The oil blowout catastrophe in the Gulf of Mexico over the past two weeks has serious implications for coastlines worldwide that are threatened by offshore drilling and the possibility of similar disasters. Many Inuit are deeply worried about their future livelihood as they watch news about the drama unfolding off the coast of Louisiana. They worry about the Arctic coast of North America, already the scene of oil exploration activity. Fishing and hunting for marine mammals are still essential economic activities for them.
This summer, the Geological Survey of Canada is planning to do undersea mapping for oil and natural gas fields in Lancaster Sound, a large channel just to the west of the northern tip of Baffin Island, in Canada’s Nunavut Territory. Opponents of the exploratory mapping argue that the undersea air guns, used to perform the seismic mapping, will harm the huge numbers of marine mammals in the area.
Inuit spokespersons are not keeping quiet. Abraham Kublu, the mayor of Pond Inlet, a village at the northern end of Baffin Island, condemned the idea of drilling in Arctic waters. Global warming, he says, is increasing the numbers of icebergs in the seas, and the currents are too strong for safe drilling. The Canadian government is spending large amounts of money in the search for oil and other minerals in the Arctic.
In December, Jim Prentice, Environment Minister in Ottawa, initiated a feasibility study aimed at creating a national marine conservation area in Lancaster Sound. Prentice said, when he announced the feasibility study last winter, that the prospect of increasing marine shipping through the northwest passage requires the government to safeguard the Arctic region and to protect its “most special natural features.” Canadian conservationists and the Inuit are concerned that different federal government ministries may be acting at cross purposes over the issue of protecting Arctic waters.
Parks Canada, the agency that manages Canada’s national parks within the Environment Ministry, describes Lancaster Sound as “one of the richest marine mammal areas in the world.” Huge numbers of beluga whales, bowhead whales, and most of the world’s existing population of narwhals summer in the sound, as well as perhaps 50,000 harp seals. Large numbers of polar bears and huge colonies of sea birds also nest and thrive there.
Christopher Debicki, an official with Oceans North, an environmental group, met with many Inuit last week to discuss the implications of offshore oil drilling in the Arctic. Speaking from Pond Inlet, he described the Inuit opposition: “From their perspective, a blowout of the kind we’ve seen now off the coast of Louisiana would be absolutely devastating in Lancaster Sound.” The press secretary for Minister Prentice did not respond to requests for comments.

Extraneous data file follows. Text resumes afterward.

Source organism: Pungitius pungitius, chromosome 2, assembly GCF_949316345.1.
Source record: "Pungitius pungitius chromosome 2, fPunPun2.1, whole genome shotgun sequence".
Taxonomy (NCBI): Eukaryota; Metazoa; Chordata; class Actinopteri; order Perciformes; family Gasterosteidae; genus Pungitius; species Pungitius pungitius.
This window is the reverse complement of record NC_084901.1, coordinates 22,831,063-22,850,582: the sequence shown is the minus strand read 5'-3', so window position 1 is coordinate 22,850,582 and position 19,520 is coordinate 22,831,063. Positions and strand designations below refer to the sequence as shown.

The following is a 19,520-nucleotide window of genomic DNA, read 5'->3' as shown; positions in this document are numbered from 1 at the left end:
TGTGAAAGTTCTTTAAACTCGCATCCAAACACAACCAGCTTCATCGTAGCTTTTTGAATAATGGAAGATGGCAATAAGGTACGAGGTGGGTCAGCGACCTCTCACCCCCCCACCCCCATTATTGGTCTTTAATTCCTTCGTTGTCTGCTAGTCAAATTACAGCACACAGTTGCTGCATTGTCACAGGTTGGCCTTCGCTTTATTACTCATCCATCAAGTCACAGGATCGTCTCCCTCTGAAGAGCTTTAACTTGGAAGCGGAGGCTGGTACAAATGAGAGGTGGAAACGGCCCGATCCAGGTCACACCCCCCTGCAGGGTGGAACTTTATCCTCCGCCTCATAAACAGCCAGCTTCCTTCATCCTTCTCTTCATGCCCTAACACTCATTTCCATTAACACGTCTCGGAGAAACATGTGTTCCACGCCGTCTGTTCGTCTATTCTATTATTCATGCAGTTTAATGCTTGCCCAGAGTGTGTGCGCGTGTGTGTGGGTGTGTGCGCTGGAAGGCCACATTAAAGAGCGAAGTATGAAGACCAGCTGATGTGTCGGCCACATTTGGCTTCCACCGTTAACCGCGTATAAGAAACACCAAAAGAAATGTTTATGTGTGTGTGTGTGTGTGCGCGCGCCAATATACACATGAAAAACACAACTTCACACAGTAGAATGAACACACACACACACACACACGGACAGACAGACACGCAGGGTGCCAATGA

Pond Inlet Mayor Kublu believes that the federal government has not consulted local people before making plans for development. He also argues that the government has not provided equipment or trained people to handle potential spills. Mayor Meeka Kiguktak, from Grise Fiord, a community still farther north than Pond Inlet, and Jaypatee Akeeagok, another Inuit leader in that town, say that do not have much faith that government regulators will protect the environment as energy prospecting continues. They point to environmental problems that have plagued the Alberta tar sands development as an example of the way exploiters ruin natural ecosystems. “The proposed seismic activities and resource development in our pristine Arctic habitat is tainted by the Alberta footprint,” they write.
In the Beaufort Sea, part of the Arctic Ocean to the west of Nunavut, oil companies are trying to get the government to modify regulations that require drillers to put in safety relief wells when they develop oil fields. Such relief wells might help avert disasters, such as the one in the Gulf of Mexico. The oil giants are asking the National Energy Board to suspend the regulations. There are currently no wells in active production in the Beaufort Sea, but many exploratory wells have been drilled and at least 53 oil and natural gas fields have been identified.
Prime Minister Stephen Harper is playing his politics carefully, trying to say the right things. “As we’ve said before, the National Energy Board is clear: there is no drilling unless the environment is protected, unless workers are protected,” he said at the beginning of last week. “That is the bottom line and this government will not tolerate the kind of situation we see in the Gulf of Mexico.”
A liberal member of parliament, Larry Bagnell, criticized the government’s energy development activities and its “aggressive plans to drill for oil and gas in our most ecologically sensitive Arctic regions.” “There should be a moratorium on oil and gas leasing in the Beaufort Sea and Lancaster Sound until we know the risks related to drilling in the Arctic,” he said. At least some of the politicians are listening to the Inuit, whose way of life would be seriously affected, if not destroyed, by a major oil spill or blowout.